Home : Workaround for DCOM on Windows 10 1809+
Q183260 - HOWTO: Workaround for DCOM on Windows 10 1809+
Workaround for DCOM on Windows 10 1809+

In Windows 10 feature release 1809, the way Windows connects to a DCOM server changed in certain cases. As a result, a workaround is now required when DCOM clients connect to a Java server using a moniker as described in the "Zero Client Installation" article. Note that this change does not affect accessing COM objects over DCOM using proxies created using com2java.

Problem Description

When getting objects from a Java server over DCOM in the "Zero Client Installation" configuration, the client uses Windows' built-in mechanism to retrieve a remote COM object referenced by a moniker. This article contains an example of a Visual Basic script retrieving a Java object over DCOM by defining a moniker that includes a StringBinding specifying a hostname and TCP port, e.g. "192.168.0.120[4197]".

As of Windows 10 1809, a moniker may no longer include a port in the StringBinding. Where previously the binding would be in the format "192.168.0.120[4197]", it must now simply be "192.168.0.120". The client now assumes an endpoint of 135, which is the Windows RPC subsystem (RPCSS) endpoint. The RPCSS includes an object exporter ID (OXID) resolver, which resolves DCOM requests with a given OXID to the port the object exporter with that ID is listening on. In the example linked above, the Java server--the object exporter--is listening on a port defined using a parameter on the Java command line. There is no way to register the Java object exporter with the RPCSS OXID resolver. Now that clients must go through the Windows RPCSS to resolve the correct OXID, there is no way for DCOM clients to retrieve objects directly from the server using a moniker.

This issue affects clients retrieving objects from a Java server using a moniker generated using J-Integra's GetJvmMoniker class or via J-Integra's jintmk.dll library.

Workaround

The workaround involves a non-Windows proxy server forwarding DCOM traffic from the client directly to the Java server. The proxy redirects connections on its port 135 to the Java server running on the port that is specified as a parameter during server startup.

J-Integra Version Support

J-Integra version 2.13+ and 64.03+ support a workaround for this issue. These versions support the "JINTEGRA_OXID_PROXY_HOST" parameter, which must be used on the Java server's command line to specify the proxy hostname (or IP address). This will override the OXID resolver response that the server sends to the client when the DCOM connection is established, so that the client will to use the proxy to emulate the OXID resolver. Without this parameter, the server will use its own hostname when responding to the OXID resolve request and the client will try to connect to the server's RPCSS.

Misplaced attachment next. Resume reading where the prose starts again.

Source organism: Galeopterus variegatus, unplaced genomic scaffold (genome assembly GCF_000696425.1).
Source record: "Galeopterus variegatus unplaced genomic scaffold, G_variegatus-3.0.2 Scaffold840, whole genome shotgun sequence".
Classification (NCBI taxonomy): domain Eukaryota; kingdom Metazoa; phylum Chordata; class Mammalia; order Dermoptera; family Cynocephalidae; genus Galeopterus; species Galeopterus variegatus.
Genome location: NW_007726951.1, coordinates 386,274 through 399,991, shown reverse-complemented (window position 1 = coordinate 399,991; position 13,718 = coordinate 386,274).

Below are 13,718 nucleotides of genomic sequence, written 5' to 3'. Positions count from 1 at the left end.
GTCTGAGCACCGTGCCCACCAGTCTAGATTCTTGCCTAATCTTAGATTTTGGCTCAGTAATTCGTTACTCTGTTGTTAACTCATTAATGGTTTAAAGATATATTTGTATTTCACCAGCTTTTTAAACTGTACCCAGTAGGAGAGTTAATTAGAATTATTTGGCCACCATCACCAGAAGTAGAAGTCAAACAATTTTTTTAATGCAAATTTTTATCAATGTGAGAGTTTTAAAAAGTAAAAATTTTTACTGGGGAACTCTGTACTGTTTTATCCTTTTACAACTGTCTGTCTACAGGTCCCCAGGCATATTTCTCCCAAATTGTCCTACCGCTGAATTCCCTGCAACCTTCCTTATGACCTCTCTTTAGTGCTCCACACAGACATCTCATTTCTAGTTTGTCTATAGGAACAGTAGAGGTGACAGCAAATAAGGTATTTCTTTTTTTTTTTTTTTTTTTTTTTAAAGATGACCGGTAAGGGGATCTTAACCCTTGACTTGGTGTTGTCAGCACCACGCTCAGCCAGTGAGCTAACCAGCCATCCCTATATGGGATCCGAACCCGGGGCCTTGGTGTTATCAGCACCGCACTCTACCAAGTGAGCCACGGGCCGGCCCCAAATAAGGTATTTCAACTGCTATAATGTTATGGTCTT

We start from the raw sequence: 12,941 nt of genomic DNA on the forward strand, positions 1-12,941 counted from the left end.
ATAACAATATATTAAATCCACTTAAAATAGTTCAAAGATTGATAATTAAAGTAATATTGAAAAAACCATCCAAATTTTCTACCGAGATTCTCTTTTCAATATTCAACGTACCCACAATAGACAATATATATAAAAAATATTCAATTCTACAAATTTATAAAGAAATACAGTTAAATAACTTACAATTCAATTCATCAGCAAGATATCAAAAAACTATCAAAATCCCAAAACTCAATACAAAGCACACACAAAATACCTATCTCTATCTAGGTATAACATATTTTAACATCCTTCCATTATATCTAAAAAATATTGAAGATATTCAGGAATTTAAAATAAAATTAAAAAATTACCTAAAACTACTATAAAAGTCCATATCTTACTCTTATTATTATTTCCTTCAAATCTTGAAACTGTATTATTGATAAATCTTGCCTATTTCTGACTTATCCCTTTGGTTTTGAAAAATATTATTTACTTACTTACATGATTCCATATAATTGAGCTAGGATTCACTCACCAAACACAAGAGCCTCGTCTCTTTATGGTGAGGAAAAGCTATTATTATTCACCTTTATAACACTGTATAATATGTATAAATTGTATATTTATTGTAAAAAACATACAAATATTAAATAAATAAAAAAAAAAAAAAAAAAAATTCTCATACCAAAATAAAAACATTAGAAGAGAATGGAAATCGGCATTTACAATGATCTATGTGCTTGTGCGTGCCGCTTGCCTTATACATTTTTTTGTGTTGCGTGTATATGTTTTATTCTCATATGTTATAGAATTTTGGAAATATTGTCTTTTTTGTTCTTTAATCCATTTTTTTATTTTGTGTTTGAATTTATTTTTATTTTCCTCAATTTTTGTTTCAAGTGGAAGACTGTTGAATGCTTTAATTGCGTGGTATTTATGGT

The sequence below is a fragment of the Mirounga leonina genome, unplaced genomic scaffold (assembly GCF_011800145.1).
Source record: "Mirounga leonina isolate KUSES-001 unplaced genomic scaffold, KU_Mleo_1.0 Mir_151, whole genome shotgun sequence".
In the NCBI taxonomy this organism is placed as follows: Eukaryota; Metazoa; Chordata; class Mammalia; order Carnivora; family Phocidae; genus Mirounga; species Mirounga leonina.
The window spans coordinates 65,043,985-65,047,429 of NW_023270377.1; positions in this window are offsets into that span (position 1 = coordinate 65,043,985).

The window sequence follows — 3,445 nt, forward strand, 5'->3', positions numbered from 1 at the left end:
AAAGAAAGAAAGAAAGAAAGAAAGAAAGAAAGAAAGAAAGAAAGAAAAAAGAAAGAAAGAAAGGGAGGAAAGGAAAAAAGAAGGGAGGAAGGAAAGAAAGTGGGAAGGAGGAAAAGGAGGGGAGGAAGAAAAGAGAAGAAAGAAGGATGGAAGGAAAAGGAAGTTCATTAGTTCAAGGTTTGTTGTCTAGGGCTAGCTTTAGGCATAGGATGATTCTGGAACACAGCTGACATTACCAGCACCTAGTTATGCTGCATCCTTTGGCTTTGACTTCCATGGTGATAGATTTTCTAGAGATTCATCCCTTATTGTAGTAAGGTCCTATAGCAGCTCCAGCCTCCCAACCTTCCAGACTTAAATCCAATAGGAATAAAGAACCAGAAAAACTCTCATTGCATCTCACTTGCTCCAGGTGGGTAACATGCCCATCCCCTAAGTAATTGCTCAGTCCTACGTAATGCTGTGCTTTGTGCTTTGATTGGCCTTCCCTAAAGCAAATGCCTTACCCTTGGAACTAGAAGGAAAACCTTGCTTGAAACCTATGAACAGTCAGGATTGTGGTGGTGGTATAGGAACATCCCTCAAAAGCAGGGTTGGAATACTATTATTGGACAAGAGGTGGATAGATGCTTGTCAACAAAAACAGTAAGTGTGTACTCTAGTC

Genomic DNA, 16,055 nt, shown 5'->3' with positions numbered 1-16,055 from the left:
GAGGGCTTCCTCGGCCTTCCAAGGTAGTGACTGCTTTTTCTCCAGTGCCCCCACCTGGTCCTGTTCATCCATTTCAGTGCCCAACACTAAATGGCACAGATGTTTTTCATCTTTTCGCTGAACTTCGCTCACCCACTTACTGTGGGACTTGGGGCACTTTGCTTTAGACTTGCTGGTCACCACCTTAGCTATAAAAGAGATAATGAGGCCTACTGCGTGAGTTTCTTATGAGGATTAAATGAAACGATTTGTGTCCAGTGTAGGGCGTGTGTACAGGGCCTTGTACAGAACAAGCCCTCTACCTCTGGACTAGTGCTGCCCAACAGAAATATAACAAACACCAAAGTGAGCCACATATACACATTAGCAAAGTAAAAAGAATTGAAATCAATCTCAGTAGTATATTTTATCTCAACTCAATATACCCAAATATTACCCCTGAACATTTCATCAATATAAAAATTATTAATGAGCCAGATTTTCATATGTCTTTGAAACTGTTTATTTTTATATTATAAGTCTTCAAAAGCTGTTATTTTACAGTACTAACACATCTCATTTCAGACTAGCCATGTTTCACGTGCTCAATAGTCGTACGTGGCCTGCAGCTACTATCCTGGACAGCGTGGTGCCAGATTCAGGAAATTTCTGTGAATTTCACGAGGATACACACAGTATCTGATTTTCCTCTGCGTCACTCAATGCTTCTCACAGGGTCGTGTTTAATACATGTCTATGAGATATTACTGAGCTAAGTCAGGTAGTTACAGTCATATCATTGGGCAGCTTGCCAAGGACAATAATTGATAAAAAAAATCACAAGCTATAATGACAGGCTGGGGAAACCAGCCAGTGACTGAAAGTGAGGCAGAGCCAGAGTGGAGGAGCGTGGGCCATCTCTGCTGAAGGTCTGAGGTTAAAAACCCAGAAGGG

Workaround Details

The following steps will need to be done to implement the workaround:

  1. Add the "-DJINTEGRA_OXID_PROXY_HOST=[host]" to the Java server command line, with [host] set to the proxy server's hostname or IP address.
  2. Remove the port specification from the moniker in the client.
    1. When generating a moniker using the GetJvmMoniker class, omit the port parameter from the command line arguments.
    2. When using jintmk.dll, omit the port from the "binding" value in the registry configuration.
  3. Create a proxy server that forwards port 135 to the port specified on the Java server command line.

The proxy server cannot be a Windows server, as Windows is not able to forward port 135. A Linux server with an iptables port forwarding rule will serve as an effective proxy. The proxy can be a virtual machine running on the Windows server, as long as the VM is connected to the network in bridge mode. This is required because the Windows host will not be able to forward port 135 to the VM, so the VM needs its own IP address that can be accessed directly by DCOM clients.

Here is an example iptables rules.v4 file that will forward traffic on the proxy's port 135 to a Java server running on the endpoint 192.168.0.120[4197]. The proxy's network interface is eth0.

# Generated by iptables-save v1.6.1 on Fri May 22 15:18:02 2020
*nat
:PREROUTING ACCEPT [6:980]
:INPUT ACCEPT [6:980]
:OUTPUT ACCEPT [10:3018]
:POSTROUTING ACCEPT [5:1576]
-A PREROUTING -i eth0 -p tcp -m tcp --dport 135 -j DNAT --to-destination 192.168.0.120:4197
-A POSTROUTING -o eth0 -j MASQUERADE
COMMIT
# Completed on Fri May 22 15:18:02 2020
# Generated by iptables-save v1.6.1 on Fri May 22 15:18:02 2020
*filter
:INPUT ACCEPT [50952:568223292]
:FORWARD ACCEPT [0:0]
:OUTPUT ACCEPT [69595:592703765]
COMMIT
# Completed on Fri May 22 15:18:02 2020

Workaround Network configuration

This diagram shows the network configuration, with the client having IP address 192.168.3.50, the proxy at 192.168.3.48, and the Java server running on 192.168.0.120[4197].


Related Articles
No Related Articles Available.

Article Attachments
No Attachments Available.

Related External Links
No Related Links Available.
Help us improve this article...
What did you think of this article?

poor 
1
2
3
4
5
6
7
8
9
10

 excellent
Tell us why you rated the content this way. (optional)
 
Approved Comments...
No user comments available for this article.
Created on 8/4/2020.
Last Modified on 8/12/2020.
Last Modified by J-Integra KB Admin.
Skill Level: Intermediate.
Article has been viewed 1811 times.
Rated 0 out of 10 based on 0 votes.
Print Article
Email Article